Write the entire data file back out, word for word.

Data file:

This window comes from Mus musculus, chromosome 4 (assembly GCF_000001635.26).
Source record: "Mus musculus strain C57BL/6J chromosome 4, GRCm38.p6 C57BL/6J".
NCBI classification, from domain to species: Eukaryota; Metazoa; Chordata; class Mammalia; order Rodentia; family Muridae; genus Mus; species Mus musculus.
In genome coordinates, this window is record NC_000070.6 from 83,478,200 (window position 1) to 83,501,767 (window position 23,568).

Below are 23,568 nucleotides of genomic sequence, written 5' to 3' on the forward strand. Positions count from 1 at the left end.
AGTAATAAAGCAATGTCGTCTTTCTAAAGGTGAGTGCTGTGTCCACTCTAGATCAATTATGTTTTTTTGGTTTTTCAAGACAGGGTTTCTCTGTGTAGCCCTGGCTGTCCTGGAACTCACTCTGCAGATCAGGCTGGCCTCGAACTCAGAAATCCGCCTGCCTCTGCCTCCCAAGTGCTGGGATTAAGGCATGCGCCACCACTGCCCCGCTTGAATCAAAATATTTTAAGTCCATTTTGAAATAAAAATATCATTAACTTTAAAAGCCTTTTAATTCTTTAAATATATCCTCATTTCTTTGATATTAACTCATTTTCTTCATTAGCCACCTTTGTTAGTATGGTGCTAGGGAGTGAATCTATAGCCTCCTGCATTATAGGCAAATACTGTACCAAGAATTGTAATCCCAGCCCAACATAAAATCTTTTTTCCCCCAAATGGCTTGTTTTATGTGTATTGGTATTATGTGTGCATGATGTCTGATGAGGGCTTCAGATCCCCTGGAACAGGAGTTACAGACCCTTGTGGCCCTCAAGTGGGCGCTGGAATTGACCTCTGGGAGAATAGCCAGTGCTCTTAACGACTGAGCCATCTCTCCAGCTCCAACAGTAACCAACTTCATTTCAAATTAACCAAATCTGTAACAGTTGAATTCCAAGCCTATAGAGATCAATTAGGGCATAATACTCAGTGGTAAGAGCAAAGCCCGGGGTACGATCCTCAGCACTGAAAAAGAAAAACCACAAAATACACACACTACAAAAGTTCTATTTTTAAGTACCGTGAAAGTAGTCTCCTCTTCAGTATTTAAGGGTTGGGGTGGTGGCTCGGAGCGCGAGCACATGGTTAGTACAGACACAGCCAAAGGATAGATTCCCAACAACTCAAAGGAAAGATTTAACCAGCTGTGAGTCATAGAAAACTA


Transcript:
This window comes from Mus musculus, chromosome 4 (assembly GCF_000001635.26).
Source record: "Mus musculus strain C57BL/6J chromosome 4, GRCm38.p6 C57BL/6J".
NCBI classification, from domain to species: Eukaryota; Metazoa; Chordata; class Mammalia; order Rodentia; family Muridae; genus Mus; species Mus musculus.
In genome coordinates, this window is record NC_000070.6 from 83,478,200 (window position 1) to 83,501,767 (window position 23,568).

Below are 23,568 nucleotides of genomic sequence, written 5' to 3' on the forward strand. Positions count from 1 at the left end.
AGTAATAAAGCAATGTCGTCTTTCTAAAGGTGAGTGCTGTGTCCACTCTAGATCAATTATGTTTTTTTGGTTTTTCAAGACAGGGTTTCTCTGTGTAGCCCTGGCTGTCCTGGAACTCACTCTGCAGATCAGGCTGGCCTCGAACTCAGAAATCCGCCTGCCTCTGCCTCCCAAGTGCTGGGATTAAGGCATGCGCCACCACTGCCCCGCTTGAATCAAAATATTTTAAGTCCATTTTGAAATAAAAATATCATTAACTTTAAAAGCCTTTTAATTCTTTAAATATATCCTCATTTCTTTGATATTAACTCATTTTCTTCATTAGCCACCTTTGTTAGTATGGTGCTAGGGAGTGAATCTATAGCCTCCTGCATTATAGGCAAATACTGTACCAAGAATTGTAATCCCAGCCCAACATAAAATCTTTTTTCCCCCAAATGGCTTGTTTTATGTGTATTGGTATTATGTGTGCATGATGTCTGATGAGGGCTTCAGATCCCCTGGAACAGGAGTTACAGACCCTTGTGGCCCTCAAGTGGGCGCTGGAATTGACCTCTGGGAGAATAGCCAGTGCTCTTAACGACTGAGCCATCTCTCCAGCTCCAACAGTAACCAACTTCATTTCAAATTAACCAAATCTGTAACAGTTGAATTCCAAGCCTATAGAGATCAATTAGGGCATAATACTCAGTGGTAAGAGCAAAGCCCGGGGTACGATCCTCAGCACTGAAAAAGAAAAACCACAAAATACACACACTACAAAAGTTCTATTTTTAAGTACCGTGAAAGTAGTCTCCTCTTCAGTATTTAAGGGTTGGGGTGGTGGCTCGGAGCGCGAGCACATGGTTAGTACAGACACAGCCAAAGGATAGATTCCCAACAACTCAAAGGAAAGATTTAACCAGCTGTGAGTCATAGAAAACTA